Goodbye to Language
Jean-Luc Godard's latest free-form essay film may be, more than anything else, a documentary of a restless mind.
When "Madagascar" and "Ice Age: The Meltdown" were over, they left me with a question: What did they eat? The animals were awfully chummy, considering that some of them have been known to dine on the others. "The Wild" answers my question, but not very accurately. Some animals, as we know, are carnivores. That would include lions. Others are omnivores. That would include humans. Still others are herbivores, or vegetarians. That would include the mighty wildebeest, also known as the gnu, although "the mighty gnu" lacks a certain je ne sais quoi. Wildebeests move around, we are told, in search of grasslands, not quarry.
Hold that thought. "The Wild" and another recent animated film. "Madagascar," share the same premise, which is that animals escape from a zoo and find themselves back in the jungle again -- Madagascar in the first film, continental Africa in this one.
The premise this time is that little Ryan (voice by Greg Cipes), the lion cub, has wandered off and gotten into a shipping container that is being taken to Africa. His horrified father Samson (Kiefer Sutherland) races off to save him and ends up chasing Ryan's ship all the way to Africa on a tugboat that gets very good mileage. Along for the ride are such zoo friends as Benny the Squirrel (James Belushi), Bridget the Giraffe (Janeane Garofalo), Nigel the Koala (Eddie Izzard) and Larry the Anaconda (Richard Kind).
Benny is in love with Bridget, not realizing he is a squirrel and she is not, which reminds me of the Mammoth in "Ice Age: The Meltdown," who thinks she is a possum. The cast continues to grow. On the journey through New York, they encounter a couple of alligators in the sewer system, and in Africa, they meet other characters, including the undercover chameleons Cloak and Camo (Bob Joles and Chris Edgerly), a vulture (Greg Berg) who I think lacks a name, and then, the earth thundering, the dreaded Kazar (William Shatner), who is king of the wildebeests but can be king of the jungle only if he defeats a lion. That would be Samson, who has a secret in his past he hopes Kazar doesn't discover.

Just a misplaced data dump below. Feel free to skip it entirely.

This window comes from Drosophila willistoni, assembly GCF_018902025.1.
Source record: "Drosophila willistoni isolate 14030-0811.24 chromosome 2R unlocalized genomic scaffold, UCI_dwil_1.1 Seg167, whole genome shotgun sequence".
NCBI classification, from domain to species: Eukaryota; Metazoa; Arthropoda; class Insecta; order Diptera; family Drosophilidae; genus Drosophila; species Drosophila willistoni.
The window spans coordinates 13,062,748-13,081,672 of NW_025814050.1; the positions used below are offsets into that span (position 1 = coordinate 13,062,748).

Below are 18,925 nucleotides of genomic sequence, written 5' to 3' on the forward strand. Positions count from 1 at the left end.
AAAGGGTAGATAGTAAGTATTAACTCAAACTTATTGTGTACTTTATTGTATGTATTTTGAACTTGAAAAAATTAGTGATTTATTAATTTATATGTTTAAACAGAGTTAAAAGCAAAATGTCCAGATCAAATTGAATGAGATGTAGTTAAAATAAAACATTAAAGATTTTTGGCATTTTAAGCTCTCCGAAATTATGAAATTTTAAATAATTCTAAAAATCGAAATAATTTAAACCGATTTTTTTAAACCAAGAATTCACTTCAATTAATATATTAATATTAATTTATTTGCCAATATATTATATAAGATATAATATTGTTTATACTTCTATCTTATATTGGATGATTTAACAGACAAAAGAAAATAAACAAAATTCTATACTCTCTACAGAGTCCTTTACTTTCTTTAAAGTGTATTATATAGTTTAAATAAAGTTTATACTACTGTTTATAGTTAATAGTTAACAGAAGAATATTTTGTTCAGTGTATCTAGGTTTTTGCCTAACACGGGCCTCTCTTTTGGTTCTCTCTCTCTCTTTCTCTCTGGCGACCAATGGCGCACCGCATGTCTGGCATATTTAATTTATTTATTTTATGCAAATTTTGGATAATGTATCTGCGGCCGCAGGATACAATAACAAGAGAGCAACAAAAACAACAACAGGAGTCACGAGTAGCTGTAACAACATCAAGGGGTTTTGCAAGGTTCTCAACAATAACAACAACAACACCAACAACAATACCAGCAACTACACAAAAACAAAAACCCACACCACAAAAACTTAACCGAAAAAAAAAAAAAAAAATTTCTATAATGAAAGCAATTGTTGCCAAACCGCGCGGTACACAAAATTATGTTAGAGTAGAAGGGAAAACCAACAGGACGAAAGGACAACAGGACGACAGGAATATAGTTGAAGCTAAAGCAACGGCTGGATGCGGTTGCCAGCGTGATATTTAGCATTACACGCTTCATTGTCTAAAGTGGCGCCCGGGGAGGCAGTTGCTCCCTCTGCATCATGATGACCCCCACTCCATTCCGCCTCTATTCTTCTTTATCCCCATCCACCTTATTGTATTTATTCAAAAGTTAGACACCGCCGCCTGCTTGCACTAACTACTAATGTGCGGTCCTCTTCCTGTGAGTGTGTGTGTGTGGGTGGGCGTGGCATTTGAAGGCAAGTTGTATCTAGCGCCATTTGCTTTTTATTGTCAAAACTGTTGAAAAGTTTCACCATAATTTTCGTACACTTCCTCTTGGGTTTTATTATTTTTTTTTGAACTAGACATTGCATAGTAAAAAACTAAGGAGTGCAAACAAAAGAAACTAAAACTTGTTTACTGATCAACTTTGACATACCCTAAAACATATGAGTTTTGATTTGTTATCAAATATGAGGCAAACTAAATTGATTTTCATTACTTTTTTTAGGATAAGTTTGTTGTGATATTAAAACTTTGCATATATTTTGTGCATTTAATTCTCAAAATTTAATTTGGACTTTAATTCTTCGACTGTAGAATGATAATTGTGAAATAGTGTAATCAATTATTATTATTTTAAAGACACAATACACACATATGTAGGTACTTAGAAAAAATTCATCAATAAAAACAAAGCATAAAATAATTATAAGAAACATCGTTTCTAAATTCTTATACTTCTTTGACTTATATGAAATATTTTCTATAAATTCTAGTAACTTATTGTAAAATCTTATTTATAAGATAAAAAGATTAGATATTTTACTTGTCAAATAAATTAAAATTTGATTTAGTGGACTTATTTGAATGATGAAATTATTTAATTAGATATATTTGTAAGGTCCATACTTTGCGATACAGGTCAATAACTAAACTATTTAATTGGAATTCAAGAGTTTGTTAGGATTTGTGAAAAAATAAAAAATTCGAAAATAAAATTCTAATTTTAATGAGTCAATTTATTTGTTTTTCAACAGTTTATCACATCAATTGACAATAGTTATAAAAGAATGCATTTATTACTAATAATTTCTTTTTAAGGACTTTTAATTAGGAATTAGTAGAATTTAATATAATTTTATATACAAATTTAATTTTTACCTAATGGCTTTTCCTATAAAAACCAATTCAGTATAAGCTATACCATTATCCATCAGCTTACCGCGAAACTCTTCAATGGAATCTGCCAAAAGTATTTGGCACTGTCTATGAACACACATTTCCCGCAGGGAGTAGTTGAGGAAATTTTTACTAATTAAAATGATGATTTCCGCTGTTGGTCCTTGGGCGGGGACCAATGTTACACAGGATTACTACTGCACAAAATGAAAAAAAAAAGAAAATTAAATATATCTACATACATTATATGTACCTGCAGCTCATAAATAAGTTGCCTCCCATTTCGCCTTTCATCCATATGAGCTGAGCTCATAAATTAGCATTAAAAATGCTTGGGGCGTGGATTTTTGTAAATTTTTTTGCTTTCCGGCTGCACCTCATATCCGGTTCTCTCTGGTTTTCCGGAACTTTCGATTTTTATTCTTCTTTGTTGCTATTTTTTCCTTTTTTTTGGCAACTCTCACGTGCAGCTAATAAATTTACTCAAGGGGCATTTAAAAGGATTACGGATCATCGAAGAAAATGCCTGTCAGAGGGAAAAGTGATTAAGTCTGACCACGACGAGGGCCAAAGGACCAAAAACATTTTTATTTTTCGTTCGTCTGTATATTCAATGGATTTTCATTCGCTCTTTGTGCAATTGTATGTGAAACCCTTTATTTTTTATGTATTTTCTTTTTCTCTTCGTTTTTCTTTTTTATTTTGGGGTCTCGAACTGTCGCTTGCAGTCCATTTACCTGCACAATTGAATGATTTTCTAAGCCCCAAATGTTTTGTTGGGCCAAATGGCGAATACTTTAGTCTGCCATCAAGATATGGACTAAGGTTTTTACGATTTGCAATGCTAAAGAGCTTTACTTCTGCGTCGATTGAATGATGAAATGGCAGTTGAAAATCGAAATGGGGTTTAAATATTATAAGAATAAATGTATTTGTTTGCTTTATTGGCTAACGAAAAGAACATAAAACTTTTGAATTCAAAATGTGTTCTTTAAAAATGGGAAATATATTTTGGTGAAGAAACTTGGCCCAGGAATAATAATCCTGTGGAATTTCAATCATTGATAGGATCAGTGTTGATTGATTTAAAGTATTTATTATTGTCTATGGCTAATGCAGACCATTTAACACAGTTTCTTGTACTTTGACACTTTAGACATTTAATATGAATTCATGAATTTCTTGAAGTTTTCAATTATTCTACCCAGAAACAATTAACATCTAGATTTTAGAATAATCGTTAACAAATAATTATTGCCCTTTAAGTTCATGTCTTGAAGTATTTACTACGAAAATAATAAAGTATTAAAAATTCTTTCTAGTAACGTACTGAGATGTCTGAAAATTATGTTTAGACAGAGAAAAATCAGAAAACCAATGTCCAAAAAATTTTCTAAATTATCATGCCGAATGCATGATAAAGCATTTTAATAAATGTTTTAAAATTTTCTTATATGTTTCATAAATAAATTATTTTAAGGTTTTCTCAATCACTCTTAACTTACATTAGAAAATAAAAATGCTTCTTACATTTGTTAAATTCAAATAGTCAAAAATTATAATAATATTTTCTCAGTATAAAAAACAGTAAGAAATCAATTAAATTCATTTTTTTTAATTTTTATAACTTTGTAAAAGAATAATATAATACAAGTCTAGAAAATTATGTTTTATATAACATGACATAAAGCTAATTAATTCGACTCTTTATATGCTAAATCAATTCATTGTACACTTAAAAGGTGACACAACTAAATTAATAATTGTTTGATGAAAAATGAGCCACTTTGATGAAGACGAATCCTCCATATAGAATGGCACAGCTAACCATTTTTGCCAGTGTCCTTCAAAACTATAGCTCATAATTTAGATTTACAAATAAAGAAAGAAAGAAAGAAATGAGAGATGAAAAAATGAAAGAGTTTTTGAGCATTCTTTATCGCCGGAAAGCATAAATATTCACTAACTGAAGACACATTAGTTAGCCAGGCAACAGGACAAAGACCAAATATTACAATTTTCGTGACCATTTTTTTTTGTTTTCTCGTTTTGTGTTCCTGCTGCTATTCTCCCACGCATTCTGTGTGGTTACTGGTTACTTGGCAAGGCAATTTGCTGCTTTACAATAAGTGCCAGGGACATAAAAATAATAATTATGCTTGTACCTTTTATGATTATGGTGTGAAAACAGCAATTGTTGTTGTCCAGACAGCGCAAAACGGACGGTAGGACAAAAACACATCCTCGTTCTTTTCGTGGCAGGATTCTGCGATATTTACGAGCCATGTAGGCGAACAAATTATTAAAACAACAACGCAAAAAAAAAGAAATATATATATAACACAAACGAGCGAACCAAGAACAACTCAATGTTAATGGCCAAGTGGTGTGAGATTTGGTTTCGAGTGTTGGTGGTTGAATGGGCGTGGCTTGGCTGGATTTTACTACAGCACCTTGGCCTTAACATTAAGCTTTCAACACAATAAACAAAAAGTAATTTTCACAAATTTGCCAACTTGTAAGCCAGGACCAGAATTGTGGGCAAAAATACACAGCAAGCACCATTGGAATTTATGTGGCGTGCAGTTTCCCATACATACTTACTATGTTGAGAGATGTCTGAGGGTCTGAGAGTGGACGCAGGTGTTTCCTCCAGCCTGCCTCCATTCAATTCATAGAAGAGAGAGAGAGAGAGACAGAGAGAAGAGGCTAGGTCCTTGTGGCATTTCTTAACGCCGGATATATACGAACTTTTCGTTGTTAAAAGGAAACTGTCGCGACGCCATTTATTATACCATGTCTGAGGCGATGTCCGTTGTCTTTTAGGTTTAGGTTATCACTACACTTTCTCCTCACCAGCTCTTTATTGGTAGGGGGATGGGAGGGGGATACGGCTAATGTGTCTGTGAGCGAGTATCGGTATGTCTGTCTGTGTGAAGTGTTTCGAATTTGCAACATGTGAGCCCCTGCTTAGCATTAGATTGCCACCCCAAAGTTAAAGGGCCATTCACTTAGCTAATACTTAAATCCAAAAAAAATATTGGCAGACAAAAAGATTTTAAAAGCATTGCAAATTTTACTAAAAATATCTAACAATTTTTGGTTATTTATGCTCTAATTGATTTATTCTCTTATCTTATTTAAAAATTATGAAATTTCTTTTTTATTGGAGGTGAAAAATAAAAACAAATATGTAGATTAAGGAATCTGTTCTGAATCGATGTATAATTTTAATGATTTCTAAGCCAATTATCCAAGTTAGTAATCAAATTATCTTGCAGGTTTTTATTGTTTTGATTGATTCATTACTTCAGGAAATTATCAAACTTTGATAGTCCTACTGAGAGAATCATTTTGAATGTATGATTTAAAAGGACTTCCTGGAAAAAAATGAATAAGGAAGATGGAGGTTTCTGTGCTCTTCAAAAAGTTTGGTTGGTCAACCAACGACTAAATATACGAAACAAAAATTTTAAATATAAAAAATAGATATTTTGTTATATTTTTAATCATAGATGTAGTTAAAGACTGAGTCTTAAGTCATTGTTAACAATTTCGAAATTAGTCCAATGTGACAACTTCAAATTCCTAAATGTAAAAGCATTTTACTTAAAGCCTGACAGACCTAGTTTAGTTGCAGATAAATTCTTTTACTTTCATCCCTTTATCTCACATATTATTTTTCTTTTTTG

Now, then. Although Samson gets regular T-bones at the zoo, he would no doubt cheerfully eat many of these other animals. But what are we to make of a volcano scene with lots of flowing lava that helps set up a scenario in which it appears that Kazar plans to cook Samson? Is Kazar not a vegetarian, or did I miss something?
The movie has a lot more action than "Ice Age: The Meltdown," which was essentially one long trek. There are savage beasts (wilde and other), exploding volcanoes, rivers of lava, and so on -- some of it maybe too intense for the youngest kids. This is the third animated feature in a row (after "Curious George" and "Ice Age: The Meltdown") which aims at children and has no serious ambition to be all things to all people, i.e., their parents. But for kids, it's OK.
That leaves me with some observations about its technique. I doubt that many audience members will be disturbed by such matters, but I thought the movie's lip-synching was too good. The mouths of the characters move so precisely in time with their words that the cartoon illusion is lost, and we venture toward the Uncanny Valley -- that shadowy area known to robot designers and animators, in which artificial creatures so closely resemble humans that they make us feel kinda creepy. Lip-synching in animation usually ranges from bad to perfunctory to fairly good, and I think fairly good is as good as it should get. In "The Wild," it felt somehow wrong that the dialogue was so perfectly in synch.
I also had some problems with the film's visual strategy. The director, Steve "Spaz" Williams, has a way of cutting on dialogue to unexpected closeups. That gives us a subtle feeling that the movie knows in advance what will happen next, when in theory it should seem to find out just when we do. I also think the framing of some of the characters is too close; they hog the foreground and obscure the background. And the fur, hair and feathers on the creatures look so detailed, thanks to the wonders of CGI, that once again we're wandering toward the Uncanny Valley.
An animated film can approach reality, but it should never arrive there. It must always seem one magical arm's-length away. The art is in the style, in the way reality is distorted or heightened. When Miyazaki gives us characters who shout so loudly we can see their tonsils, he knows what he's doing. None of these details will matter to the target audience for "The Wild," of course, although maybe in some vague unconscious way they will sense that the movie doesn't have that je ne sais quoi, I phrase I employ again to make you feel vindicated for looking it up in the first place. As French phrases go, it is one of the handiest, and especially useful when you don't know quite what to say.
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